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Global Sisters: Celebrating ethical shopping

Elizabeth Harris

Many a social enterprise will boast about “thinking globally and acting locally.”

Global Sisters, however, will do you one better: the initiative makes the ‘global’ local, and encourages a sense of international sisterhood which crosses boundaries to lift women out of poverty.

Recently shortlisted as one of three local organisations nominated to receive a grant from Capital Giving, Global Sisters is an online platform which aims to provide women with the resources to turn their own ideas into flourishing businesses.

“[We] take the ingenuity and drive of Australia’s most disadvantaged and harnesses it to help create profitable and sustainable businesses,” explains Olivia Loadwick, Chair of Global Sisters.

The organisation supports a range of programs to support entrepreneurs, including their unique Sister School. The School provides foundational business knowledge and acumen, with the aim of helping the 11 participants (most of whom are ESL and refugees) launch their new businesses.

Participants in the program are also paired with a business coach or team of coaches, all of whom are Canberra locals, including Nicole Damiani (Farmer’s Daughter) and Maarten Vlot (a legal advisor).

The end product is The Market by Global Sisters, a luxe, ethical store which sells products created by Canberra Sisters.

Although it would be easy to buy everything on The Market, here are some of our top picks.

Fabulous Fox by Teepaw, $50

FabFox

Handmade from traditional fabric created by Burmese hill tribes, this adorable creature is filled with recycled fabric stuffing. Jennifer Teepaw Lowe, the owner of Teepaw – meaning ‘water flower’ – hand-crafts animals, bags and dolls. Growing up in Karen, Burma, Jennifer hopes that Teepaw will keep the Karen culture alive, through utilising traditional weaving methods alive.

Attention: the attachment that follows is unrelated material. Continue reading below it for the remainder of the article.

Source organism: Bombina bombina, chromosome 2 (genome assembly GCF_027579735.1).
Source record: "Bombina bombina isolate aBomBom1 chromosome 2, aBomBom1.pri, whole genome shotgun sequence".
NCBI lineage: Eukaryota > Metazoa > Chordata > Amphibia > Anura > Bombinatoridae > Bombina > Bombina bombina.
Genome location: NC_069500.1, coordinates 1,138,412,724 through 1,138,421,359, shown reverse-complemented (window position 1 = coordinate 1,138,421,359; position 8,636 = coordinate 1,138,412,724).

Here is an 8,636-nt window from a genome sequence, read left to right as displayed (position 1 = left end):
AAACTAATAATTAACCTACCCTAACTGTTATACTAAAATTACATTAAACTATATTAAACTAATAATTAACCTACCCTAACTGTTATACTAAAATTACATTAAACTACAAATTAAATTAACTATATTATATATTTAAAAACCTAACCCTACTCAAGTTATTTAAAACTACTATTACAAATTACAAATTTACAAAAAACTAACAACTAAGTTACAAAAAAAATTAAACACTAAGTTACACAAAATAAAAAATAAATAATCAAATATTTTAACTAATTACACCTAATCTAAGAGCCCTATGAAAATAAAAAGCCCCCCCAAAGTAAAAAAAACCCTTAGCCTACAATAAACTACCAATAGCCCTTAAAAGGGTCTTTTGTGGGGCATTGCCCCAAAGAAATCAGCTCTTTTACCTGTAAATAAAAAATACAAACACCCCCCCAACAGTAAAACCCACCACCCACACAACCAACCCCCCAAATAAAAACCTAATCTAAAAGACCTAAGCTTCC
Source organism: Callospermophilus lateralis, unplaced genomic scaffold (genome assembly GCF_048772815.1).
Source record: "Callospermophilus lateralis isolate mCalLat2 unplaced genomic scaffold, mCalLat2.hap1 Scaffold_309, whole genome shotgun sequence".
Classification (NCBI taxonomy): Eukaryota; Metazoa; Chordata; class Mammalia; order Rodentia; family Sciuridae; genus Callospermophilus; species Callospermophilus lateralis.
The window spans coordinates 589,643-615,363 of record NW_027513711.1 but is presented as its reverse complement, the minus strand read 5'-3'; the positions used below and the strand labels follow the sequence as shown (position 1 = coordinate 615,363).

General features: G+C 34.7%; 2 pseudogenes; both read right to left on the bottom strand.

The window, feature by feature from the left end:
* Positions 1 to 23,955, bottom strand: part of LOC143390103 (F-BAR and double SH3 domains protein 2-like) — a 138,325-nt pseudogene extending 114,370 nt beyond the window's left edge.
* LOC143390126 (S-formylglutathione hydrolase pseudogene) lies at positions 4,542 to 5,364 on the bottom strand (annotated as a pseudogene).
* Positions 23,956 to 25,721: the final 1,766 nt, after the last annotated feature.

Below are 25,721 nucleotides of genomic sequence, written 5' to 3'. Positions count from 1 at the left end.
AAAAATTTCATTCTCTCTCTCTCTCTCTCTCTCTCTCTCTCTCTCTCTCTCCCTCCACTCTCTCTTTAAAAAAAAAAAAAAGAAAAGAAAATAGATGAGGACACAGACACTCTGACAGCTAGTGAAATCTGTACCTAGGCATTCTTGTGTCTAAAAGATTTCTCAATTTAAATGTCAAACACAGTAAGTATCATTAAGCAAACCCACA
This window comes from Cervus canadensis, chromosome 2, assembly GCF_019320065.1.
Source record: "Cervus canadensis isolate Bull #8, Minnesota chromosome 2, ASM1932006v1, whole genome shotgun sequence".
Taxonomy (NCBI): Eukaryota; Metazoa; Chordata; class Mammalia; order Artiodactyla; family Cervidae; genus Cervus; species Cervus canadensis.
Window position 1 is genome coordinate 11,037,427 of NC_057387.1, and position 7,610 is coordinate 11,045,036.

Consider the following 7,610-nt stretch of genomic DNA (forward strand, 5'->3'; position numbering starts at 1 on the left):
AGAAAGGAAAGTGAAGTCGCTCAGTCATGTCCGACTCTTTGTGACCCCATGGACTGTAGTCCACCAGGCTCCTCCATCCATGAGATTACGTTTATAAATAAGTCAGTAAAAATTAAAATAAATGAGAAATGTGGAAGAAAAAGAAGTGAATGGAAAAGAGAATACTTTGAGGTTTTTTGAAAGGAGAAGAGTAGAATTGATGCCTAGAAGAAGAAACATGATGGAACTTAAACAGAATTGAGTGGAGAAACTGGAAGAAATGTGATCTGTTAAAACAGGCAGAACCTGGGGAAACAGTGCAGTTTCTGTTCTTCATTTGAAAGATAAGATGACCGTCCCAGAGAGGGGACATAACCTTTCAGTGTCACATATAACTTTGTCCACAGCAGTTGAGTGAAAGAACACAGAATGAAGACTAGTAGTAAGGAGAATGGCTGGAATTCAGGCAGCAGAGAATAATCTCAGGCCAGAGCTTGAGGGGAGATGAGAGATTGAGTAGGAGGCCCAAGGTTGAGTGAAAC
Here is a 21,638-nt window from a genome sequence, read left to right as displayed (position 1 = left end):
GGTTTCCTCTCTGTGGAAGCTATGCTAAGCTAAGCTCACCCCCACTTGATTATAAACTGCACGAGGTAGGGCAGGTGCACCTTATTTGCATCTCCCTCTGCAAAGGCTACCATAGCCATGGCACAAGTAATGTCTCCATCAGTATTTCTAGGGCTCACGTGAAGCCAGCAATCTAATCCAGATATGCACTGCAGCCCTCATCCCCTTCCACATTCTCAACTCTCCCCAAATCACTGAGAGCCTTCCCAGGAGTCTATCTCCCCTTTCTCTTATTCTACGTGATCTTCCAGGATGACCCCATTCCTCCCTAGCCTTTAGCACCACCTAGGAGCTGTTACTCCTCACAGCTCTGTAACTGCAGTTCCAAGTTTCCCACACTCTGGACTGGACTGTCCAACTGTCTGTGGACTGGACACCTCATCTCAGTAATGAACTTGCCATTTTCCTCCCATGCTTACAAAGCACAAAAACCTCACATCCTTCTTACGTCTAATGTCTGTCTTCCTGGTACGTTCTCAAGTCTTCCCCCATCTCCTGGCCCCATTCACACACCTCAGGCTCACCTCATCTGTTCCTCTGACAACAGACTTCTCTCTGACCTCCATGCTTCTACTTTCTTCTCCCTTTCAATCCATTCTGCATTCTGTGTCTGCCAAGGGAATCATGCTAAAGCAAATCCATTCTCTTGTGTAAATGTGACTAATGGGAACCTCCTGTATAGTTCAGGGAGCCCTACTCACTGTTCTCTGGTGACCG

Jennifer Teepaw Lowe

Jennifer Teepaw Lowe

Fleeing Burma to a refugee camp on the Thai-Burma border in 1984, Jennifer has not only built her own business but works with refugees to cross language barriers. We think that’s a good enough reason to adopt this fantastic fox.

Soft Khadi Cushion Cover by Cloth & Co, $95

Khadi-Cushions-on-stool-ClothandCo

What better way to bring a touch of luxury to your home in these brisk winter months than this delicate, hand dyed cushion cover crafted by Cloth & Co?

Each cover is made from traditionally woven, luxuriously soft Khadi fabric in tones to suit any home. Made by women in rural villages in India, Khadi is a traditional form of weaving popularised by Mahatma Ghandi himself in 1918.

Tassel Earrings by Gypsy, $30

Gypsyearrings

Handmade earrings featuring glass beads and multicoloured cotton tassels, these earrings are the perfect gift with an ethical touch.

Designed by Melbourne-based jewellery designer Maria Alejandra, these delicate, dangling decorations pay homage to Maria’s Chilean background. Originally working as a journalist in Chile, Maria turned to jewellery design when language barriers prevented her from continuing her journalism career in Australia.

Schooled in traditional jewellery making in the style of the city of Rancagua, Chile, Maria works with aluminium and Chilean materials including copper and lapis lazuli.

Find more ethical gifts and goodies at globalsisters.org.

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Elizabeth Harris

Elizabeth Harris is currently studying Law and Arts at the ANU. She majors in Art History and has a minor in French. She has a hunger for fashion and food, and is a lover of the fabulous Canberra arts scene and many farmers’ markets. She has a deep interest in the intersection between the arts and law, and hopes to undergo further study in this area. Alternatively, she dreams of writing an art history thesis on the subject of memes. She can commonly be found enjoying a delicious cappuccino at any one of Canberra’s staple cafes, but particularly Tilley’s which she has frequented since she was four years old. When she grows up/old she wants to be just like Iris Apfel. More about the Author

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